Along with the audiorecording of the webinar, we provide the slides in PDF format, with either 3 slides per page or 1 slide per page. A transcript of the webinar is also available, along with the responses to chat questions submitted by webinar participants. These questions were adapted for a general audience, and responses were co-authored by Sgt. Archambault along with EVAWI’s Research Director, Dr. Kim Lonsway.

Webinars on Victim Interviewing

 Also available is an archived webinar by Russell Strand, entitled A Paradigm Shift: The Forensic Experiential Trauma Interview (FETI). This webinar provides information on the neurobiology of trauma and the implications for successfully interviewing sexual assault victims.

We also have an archived webinar on Effective Victim Interviewing, presented by Roger Canaff and Joanne Archambault. While it does not specifically address the neurobiology of trauma and its implications, valuable guidance is provided for successfully interviewing victims of sexual assault with an eye toward criminal prosecution.

Published Articles
Another helpful resource is a short article written by Dr. James W. Hopper entitled, “Why Many Rape Victims Don’t Fight or Yell.” It appeared in the Washington Post on June 23, 2015, and provides an excellent and accessible summary of the neurobiology of trauma and the implications for victim behavior during a sexual assault.

Dr. Hopper also co-authored an article with Dr. David Lisak, entitled: “Why Rape and Trauma Survivors Have Fragmented and Incomplete Memories.” This article was posted on Time.com, and it also provides a detailed yet accessible explanation of how trauma can impact behavior and memory. The article draws helpful parallels to the scenario where a police officer is “suddenly staring at the wrong end of a gun.”

Online Resources
In the Best Practices section of our website, there are a variety of Resources as well as Frequently Asked Questions (FAQs) on the neurobiology of trauma and trauma-informed approaches.  For example, FAQs include the following:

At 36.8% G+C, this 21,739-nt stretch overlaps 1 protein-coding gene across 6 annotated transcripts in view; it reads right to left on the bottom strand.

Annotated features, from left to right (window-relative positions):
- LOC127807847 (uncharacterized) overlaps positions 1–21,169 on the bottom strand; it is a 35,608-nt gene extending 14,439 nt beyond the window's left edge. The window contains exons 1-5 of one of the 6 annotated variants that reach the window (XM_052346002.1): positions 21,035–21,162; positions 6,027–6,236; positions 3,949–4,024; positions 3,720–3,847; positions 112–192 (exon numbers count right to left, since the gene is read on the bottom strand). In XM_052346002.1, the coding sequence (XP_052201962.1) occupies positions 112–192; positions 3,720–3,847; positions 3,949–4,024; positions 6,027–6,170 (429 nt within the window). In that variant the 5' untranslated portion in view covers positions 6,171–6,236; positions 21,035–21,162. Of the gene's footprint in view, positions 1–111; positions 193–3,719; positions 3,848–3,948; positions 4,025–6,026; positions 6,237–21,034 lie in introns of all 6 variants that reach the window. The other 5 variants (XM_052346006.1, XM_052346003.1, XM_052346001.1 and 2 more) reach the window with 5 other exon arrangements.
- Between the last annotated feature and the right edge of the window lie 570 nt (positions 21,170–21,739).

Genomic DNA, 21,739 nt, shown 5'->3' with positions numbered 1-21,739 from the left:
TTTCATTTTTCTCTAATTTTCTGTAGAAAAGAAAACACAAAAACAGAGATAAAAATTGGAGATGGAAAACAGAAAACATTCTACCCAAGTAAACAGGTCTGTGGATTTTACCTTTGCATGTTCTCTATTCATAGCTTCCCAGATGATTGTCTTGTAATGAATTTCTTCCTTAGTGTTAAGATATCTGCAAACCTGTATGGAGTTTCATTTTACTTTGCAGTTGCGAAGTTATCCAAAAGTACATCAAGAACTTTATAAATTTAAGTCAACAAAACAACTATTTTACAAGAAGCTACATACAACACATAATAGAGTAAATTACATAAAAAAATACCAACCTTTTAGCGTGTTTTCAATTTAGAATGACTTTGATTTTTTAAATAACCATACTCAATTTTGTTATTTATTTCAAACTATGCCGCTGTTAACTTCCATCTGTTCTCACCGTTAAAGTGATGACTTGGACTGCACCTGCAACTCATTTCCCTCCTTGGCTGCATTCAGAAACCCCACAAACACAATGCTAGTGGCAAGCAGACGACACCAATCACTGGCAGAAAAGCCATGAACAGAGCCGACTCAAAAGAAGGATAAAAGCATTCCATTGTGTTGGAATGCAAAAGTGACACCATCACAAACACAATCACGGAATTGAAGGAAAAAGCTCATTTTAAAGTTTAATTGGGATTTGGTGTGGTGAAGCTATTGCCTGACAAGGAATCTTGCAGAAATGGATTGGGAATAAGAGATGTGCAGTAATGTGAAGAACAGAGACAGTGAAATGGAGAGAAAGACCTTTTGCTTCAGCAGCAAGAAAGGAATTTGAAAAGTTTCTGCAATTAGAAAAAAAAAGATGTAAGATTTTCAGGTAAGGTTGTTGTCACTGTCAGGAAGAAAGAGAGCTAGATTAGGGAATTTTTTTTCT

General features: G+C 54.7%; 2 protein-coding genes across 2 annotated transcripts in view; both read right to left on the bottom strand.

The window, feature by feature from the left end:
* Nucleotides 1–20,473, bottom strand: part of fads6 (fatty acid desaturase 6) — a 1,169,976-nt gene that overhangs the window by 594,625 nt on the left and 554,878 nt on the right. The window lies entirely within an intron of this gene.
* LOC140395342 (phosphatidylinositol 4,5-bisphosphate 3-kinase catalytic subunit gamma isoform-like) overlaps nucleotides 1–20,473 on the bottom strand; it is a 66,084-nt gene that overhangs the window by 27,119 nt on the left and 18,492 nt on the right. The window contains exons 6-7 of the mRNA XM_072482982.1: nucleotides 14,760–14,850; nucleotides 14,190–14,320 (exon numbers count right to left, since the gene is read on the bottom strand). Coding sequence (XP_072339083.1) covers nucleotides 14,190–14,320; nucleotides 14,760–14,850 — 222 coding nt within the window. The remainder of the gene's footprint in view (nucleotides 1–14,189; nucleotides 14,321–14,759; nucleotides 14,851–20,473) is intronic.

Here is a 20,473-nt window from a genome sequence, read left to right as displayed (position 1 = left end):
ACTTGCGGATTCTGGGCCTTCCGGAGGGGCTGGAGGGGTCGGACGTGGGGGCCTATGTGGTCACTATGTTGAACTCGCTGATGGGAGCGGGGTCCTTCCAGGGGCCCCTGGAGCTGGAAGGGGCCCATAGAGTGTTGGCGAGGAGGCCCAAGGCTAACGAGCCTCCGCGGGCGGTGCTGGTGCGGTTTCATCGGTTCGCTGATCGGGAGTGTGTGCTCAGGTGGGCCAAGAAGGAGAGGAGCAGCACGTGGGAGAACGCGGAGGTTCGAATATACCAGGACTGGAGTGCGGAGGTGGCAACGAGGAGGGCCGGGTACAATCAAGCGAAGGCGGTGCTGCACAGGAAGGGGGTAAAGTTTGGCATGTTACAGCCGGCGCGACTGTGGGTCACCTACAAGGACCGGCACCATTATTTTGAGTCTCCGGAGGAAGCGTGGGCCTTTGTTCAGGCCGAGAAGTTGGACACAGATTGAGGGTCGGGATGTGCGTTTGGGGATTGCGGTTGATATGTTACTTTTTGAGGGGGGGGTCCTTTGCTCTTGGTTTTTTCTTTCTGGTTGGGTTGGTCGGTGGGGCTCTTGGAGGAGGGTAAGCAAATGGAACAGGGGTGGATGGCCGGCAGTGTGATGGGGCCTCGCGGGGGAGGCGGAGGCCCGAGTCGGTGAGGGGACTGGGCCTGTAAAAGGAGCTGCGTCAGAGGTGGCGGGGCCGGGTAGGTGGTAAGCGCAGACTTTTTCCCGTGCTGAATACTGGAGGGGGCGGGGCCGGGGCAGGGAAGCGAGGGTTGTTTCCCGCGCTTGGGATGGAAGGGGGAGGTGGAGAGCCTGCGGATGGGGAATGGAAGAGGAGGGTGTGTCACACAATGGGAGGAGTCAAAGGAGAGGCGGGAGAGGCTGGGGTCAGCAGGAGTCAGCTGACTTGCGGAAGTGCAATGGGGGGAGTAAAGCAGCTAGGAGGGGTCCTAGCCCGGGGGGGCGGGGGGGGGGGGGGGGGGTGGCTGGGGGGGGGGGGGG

• Is there any kind of test to determine whether there is an increase in certain neurochemicals as a result of experiencing trauma?
  • Are the processes involved in the neurobiology of trauma affected by mental illness or other mental health issues? Are they affected by drugs or alcohol?
  • Are there studies about the neurobiology of trauma resulting from domestic violence? Is it similar to the effects of sexual assault? Are the implications the same for conducting interviews with victims of intimate partner violence?
  • Are there any experts who can testify about the neurobiology of trauma and the implications for victims of sexual assault?
 
OLTI Module on Victim Interviewing
 
We offer an OnLine Training Institute (OLTI) module onInterviewing the Victim: Techniques Based on the Realistic Dynamics of Sexual Assault. This module was written in 2007, and although we made updates in 2013 we have not yet incorporated information on the neurobiology of sexual assault and trauma-informed approaches. Nonetheless, we recommend this training module, because it offers hundreds of pages with detailed information on topics such as: